Parliament’s health committee concludes FS oversight

Free State Health MEC Benny Malakoane

The Portfolio Committee on Health conducted a two-day oversight visit to the Thabo Mofutsanyana District in the Free State.

The Committee visited two hospitals, the Mofumahadi Manapo Mopeli in Qwaqwa and Dihlabeng regional hospital in Bethlehem. The committee also visited the Mphathalatsane and Mahaing clinics. On the last day of the oversight, the committee had a meeting with the MEC for Health Benny Malakoane, to present challenges identified.

Briefing the Provincial Department of Health, the committee said that staff shortages, and poor infrastructure and maintenance were some of the issues identified, along with the heavy bureaucratic requirements in supply-chain management and procurement.

Reporting back on its findings at Mofumahadi Manapo Mopeli Hospital, the committee found that the hospital’s boiler had not been working for five days and there had been no response from the service provider.

The roof leaked and cleaning and catering services were outsourced. The Chief Executive Officer (CEO) for the hospital, Bongi Mthimkhulu, said the hospital’s budget is insufficient for its needs.

Furthermore, maintenance problems are exacerbated by the centralisation of services in Bloemfontein. At Manapo, the committee was also of the view that hospital management was removed from the day-to-day challenges, for example, the CEO was unaware that the hospital’s generators are broken.

When the committee arrived at the gate of Mofumahadi Manapo Mopeli hospital the Treatment Action Campaign (TAC) was outside to raise issues with the committee, on issues that the TAC has with the provincial department of health. Representatives from the TAC informed said the provincial health department does not want to meet with them and after the engagement, the committee recommended communication between the TAC and the province be improved to address areas of concern.

It was requested by the committee that the TAC should send their concerns in writing to the office of the chairperson. The committee also requested the Malakoane’s office to address matters that are in the competency of the province, in particular to address the challenges at Mofumahadi Manapo Mopeli Hospital.

The committee observed and expressed concern on the management and leadership at Mofumahadi Manapo Mopeli Hospital and members noted that management differs from one hospital to the next. They recognised that delays in staffing appointments are exacerbated by the fact that the department is under administration and the provincial Treasury must sign off on all appointments.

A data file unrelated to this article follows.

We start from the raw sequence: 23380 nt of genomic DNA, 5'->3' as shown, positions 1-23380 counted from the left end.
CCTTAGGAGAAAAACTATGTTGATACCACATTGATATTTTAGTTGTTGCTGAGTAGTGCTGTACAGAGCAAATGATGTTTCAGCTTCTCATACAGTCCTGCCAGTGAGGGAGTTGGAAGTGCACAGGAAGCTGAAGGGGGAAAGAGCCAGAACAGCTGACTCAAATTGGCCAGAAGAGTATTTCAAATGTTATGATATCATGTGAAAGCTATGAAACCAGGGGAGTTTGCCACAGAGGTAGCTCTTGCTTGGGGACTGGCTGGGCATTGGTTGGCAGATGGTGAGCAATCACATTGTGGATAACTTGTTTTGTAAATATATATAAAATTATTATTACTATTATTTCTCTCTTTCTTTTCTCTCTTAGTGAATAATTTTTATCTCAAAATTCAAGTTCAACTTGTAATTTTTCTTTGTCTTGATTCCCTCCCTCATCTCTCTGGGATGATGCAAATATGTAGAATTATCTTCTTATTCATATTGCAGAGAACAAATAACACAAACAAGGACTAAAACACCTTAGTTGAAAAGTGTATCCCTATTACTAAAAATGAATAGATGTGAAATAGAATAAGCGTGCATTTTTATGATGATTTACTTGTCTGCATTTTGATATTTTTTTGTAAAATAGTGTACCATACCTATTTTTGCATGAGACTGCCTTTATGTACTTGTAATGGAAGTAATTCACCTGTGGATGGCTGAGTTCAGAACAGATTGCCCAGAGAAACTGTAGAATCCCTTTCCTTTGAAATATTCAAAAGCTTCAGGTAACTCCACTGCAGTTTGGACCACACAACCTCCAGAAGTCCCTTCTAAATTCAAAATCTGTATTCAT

Concerns were raised at Manapo hospital about the outsourcing of key services (such as cleaning, catering and security), which could lead to the inflation of costs and a lack of benefits and job security for workers.

At Dihlabeng Hospital, the committee learned the hospital has its own maintenance unit and all services and staff are not outsourced. It commended the management of  the hospital for its hands-on approach and willingness to serve. It was of the view that the hospital should serve as a benchmark for other health facilities in the district.

At the clinics, the committee found them to be too small (particularly Mphatlalatsane). Security and waiting times were also big problems.

It urged the district to look at the National Development Plan (NDP) to determine the requirements for the social determinants of health (such as water, nutrition). The committee also said an integrated approach with other stakeholders appeared to be lacking. Without a multidisciplinary approach, the committee was of the view the fight against malnutrition would be lost in the district.

Member of the committee observed the laxity on health workers (in all the institutions) for not wearing distinguishing devices when on duty and raised the issue with management in all the institutions that the Committee had interacted with. At the various clinics, members noted that some governance structures are functional and that there is a good relationship between the community and health workers.

“Health workers need to be commended on the work and services that they provide to people. With the challenges of staff shortages health workers are executing their duties and doing their best,” said the Chairperson of the Committee Lindelwa Dunjwa.

Dunjwa explained that they will deliberate on all issues and thereafter make recommendations on areas that need urgent attention.

Statement Issued by the Parliamentary Communication Services